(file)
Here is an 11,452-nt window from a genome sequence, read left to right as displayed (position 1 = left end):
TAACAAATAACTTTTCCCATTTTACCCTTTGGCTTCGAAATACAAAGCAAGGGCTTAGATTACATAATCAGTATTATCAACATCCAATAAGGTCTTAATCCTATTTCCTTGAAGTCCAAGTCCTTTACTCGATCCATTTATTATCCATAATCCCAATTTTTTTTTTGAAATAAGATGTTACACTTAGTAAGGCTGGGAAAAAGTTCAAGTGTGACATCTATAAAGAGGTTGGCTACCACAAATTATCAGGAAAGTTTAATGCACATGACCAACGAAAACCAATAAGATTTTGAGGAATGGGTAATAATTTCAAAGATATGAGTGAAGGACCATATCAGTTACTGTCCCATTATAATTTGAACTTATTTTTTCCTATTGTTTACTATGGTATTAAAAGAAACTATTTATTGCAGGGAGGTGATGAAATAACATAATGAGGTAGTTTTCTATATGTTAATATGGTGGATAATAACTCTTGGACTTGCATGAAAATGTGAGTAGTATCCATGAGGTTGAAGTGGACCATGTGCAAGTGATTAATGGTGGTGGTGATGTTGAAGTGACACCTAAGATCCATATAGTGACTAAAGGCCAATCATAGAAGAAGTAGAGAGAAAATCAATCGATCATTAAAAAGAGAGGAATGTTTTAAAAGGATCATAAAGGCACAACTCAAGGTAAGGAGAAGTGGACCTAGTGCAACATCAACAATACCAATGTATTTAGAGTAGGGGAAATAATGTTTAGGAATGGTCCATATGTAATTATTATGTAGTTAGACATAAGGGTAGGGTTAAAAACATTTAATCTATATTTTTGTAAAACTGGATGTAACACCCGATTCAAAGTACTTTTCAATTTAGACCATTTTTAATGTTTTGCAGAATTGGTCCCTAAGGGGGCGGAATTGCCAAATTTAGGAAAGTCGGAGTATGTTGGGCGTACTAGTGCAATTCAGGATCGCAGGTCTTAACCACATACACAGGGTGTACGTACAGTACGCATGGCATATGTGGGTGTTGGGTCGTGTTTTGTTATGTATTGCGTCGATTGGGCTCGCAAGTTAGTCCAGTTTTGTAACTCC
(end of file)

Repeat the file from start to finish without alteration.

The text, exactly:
Here is an 11,452-nt window from a genome sequence, read left to right as displayed (position 1 = left end):
TAACAAATAACTTTTCCCATTTTACCCTTTGGCTTCGAAATACAAAGCAAGGGCTTAGATTACATAATCAGTATTATCAACATCCAATAAGGTCTTAATCCTATTTCCTTGAAGTCCAAGTCCTTTACTCGATCCATTTATTATCCATAATCCCAATTTTTTTTTTGAAATAAGATGTTACACTTAGTAAGGCTGGGAAAAAGTTCAAGTGTGACATCTATAAAGAGGTTGGCTACCACAAATTATCAGGAAAGTTTAATGCACATGACCAACGAAAACCAATAAGATTTTGAGGAATGGGTAATAATTTCAAAGATATGAGTGAAGGACCATATCAGTTACTGTCCCATTATAATTTGAACTTATTTTTTCCTATTGTTTACTATGGTATTAAAAGAAACTATTTATTGCAGGGAGGTGATGAAATAACATAATGAGGTAGTTTTCTATATGTTAATATGGTGGATAATAACTCTTGGACTTGCATGAAAATGTGAGTAGTATCCATGAGGTTGAAGTGGACCATGTGCAAGTGATTAATGGTGGTGGTGATGTTGAAGTGACACCTAAGATCCATATAGTGACTAAAGGCCAATCATAGAAGAAGTAGAGAGAAAATCAATCGATCATTAAAAAGAGAGGAATGTTTTAAAAGGATCATAAAGGCACAACTCAAGGTAAGGAGAAGTGGACCTAGTGCAACATCAACAATACCAATGTATTTAGAGTAGGGGAAATAATGTTTAGGAATGGTCCATATGTAATTATTATGTAGTTAGACATAAGGGTAGGGTTAAAAACATTTAATCTATATTTTTGTAAAACTGGATGTAACACCCGATTCAAAGTACTTTTCAATTTAGACCATTTTTAATGTTTTGCAGAATTGGTCCCTAAGGGGGCGGAATTGCCAAATTTAGGAAAGTCGGAGTATGTTGGGCGTACTAGTGCAATTCAGGATCGCAGGTCTTAACCACATACACAGGGTGTACGTACAGTACGCATGGCATATGTGGGTGTTGGGTCGTGTTTTGTTATGTATTGCGTCGATTGGGCTCGCAAGTTAGTCCAGTTTTGTAACTCC